Road traffic has thinned across Asia at the start of the year as the highly contagious omicron variant of the coronavirus sweeps through the region, flashing a bearish signal for oil demand.
Less vehicles have transited through most capital cities so far this month than in December, according to mobility data from Apple Inc., as authorities renew restrictions to curb the spread of the virus. Omicron recently breached China’s tough Covid defenses, prompting Goldman Sachs Group Inc. to reduce its 2022 growth forecast for the nation. Flight cancellations are also mounting in Asia.
While the outlook looks bleak, omicron so far hasn’t had a big impact on the oil market. Headline crude prices have maintained an upward trend, and while profit margins from making gasoline in Asia have softened since mid-December, they’re still more than double compared with a year earlier.
Omicron’s emergence in China—the world’s biggest crude importer—is the biggest concern for the market. The variant recently spread to the major port city of Dalian following the lockdown of Anyang, a city of 5 million people. The nation is also battling an outbreak of the delta variant in Xi’an.
While Apple doesn’t provide data on China, local provider Baidu Inc. showed that road congestion in Xi’an was 39% lower on Jan. 11 compared with a year earlier. In Beijing, congestion was up 16% over the same period.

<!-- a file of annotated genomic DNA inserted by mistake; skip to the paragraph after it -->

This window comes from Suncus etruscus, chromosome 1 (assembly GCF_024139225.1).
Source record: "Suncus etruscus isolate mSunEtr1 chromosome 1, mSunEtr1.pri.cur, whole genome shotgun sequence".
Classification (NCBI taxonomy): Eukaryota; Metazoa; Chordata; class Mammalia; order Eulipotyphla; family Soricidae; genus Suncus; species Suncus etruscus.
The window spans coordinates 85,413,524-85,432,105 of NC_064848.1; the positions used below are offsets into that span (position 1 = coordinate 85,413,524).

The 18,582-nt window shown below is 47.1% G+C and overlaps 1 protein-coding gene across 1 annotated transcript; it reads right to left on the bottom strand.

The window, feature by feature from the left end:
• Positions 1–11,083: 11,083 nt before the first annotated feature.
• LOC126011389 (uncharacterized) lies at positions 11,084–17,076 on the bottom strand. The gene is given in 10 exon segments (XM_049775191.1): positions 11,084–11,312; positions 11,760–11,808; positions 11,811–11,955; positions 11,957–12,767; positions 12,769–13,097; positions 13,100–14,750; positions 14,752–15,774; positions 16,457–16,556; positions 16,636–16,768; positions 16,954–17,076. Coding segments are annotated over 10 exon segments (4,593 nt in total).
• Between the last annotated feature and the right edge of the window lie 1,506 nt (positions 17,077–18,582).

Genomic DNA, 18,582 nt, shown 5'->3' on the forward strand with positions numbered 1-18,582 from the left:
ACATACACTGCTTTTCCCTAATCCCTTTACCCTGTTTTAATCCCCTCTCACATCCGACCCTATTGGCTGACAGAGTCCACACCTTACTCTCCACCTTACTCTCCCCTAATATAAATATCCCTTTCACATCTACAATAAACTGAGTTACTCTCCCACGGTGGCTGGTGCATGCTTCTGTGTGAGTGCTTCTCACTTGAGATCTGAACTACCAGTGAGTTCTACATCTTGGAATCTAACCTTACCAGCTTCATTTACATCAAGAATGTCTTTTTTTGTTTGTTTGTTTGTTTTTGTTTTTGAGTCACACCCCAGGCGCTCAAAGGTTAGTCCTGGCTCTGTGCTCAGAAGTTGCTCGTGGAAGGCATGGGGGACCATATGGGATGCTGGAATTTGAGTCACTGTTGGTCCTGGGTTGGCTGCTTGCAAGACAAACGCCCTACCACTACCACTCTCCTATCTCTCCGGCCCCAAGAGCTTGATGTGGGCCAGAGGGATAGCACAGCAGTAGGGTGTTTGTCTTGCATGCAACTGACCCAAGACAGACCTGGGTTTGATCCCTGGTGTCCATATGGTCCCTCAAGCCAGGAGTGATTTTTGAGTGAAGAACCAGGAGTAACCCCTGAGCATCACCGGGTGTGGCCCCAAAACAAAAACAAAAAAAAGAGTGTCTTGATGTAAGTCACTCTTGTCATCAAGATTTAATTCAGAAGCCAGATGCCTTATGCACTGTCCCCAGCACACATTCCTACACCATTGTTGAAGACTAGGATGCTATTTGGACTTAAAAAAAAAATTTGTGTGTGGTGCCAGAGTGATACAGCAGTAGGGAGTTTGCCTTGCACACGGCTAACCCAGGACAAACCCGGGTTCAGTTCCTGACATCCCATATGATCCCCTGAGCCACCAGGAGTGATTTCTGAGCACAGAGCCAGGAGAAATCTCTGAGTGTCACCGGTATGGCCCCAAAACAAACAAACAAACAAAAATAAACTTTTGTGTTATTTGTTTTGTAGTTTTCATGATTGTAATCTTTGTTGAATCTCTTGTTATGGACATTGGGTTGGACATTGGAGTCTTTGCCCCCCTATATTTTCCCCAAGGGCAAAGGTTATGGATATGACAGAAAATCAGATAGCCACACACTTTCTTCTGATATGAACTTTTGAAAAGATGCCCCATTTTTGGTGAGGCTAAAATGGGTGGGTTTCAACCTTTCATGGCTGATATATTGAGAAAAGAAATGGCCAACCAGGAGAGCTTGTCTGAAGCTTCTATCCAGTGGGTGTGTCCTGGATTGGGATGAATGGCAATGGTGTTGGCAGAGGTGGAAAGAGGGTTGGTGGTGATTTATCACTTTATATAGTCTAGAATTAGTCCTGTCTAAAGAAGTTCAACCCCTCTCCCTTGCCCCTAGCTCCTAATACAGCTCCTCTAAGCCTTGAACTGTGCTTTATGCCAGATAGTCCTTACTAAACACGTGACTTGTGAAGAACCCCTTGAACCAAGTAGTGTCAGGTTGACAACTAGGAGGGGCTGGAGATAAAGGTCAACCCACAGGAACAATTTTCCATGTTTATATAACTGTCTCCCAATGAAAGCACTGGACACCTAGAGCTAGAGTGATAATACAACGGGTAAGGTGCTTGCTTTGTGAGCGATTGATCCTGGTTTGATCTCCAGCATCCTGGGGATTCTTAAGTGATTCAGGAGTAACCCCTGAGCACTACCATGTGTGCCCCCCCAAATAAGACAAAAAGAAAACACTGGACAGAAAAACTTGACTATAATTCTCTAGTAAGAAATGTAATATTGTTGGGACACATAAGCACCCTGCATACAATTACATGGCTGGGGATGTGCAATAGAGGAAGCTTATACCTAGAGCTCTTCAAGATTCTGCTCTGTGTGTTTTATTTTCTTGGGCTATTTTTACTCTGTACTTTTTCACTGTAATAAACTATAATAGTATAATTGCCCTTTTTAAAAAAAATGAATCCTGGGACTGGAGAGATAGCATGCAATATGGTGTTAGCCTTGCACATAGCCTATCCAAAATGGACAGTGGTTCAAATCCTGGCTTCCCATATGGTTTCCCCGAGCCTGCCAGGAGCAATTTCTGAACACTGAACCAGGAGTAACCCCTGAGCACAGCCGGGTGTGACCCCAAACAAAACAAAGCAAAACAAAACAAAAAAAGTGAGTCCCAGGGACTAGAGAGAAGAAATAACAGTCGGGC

In India, restrictions have been reinstated in the capital as infections surge, although the federal government has avoided instituting nationwide curbs. Average driving activity over the first ten days of January was 61 percentage points lower than in December, according to Apple, which counts the number of requests made to Apple Maps for directions to calculate mobility.
Less cars are traversing roads in other regional capitals such as Tokyo, Manila and Kuala Lumpur, according to Apple data. The only outlier was Vietnam’s Ho Chi Minh, which has so far recorded an uptick in traffic.
Omicron has turbocharged the infection rate, leading to curbs on air travel globally. China has blocked some flights from the U.S., while the Philippines and Hong Kong canceled fixtures to stem the spread. Worldwide commercial flights over the seven days ended Jan. 9 were about 17% and 21% below the same periods of 2019 and 2020, respectively, according to FlightRadar24.
The cancellations have led to a reduction in jet fuel demand estimates for Asia from BloombergNEF over the first six months of 2022. While air travel is expected to be weak over the first quarter, emerging data pointing to omicron being less severe presents a strong case for the easing of restrictions and renewed travel in the coming quarters, according to Fitch Solutions.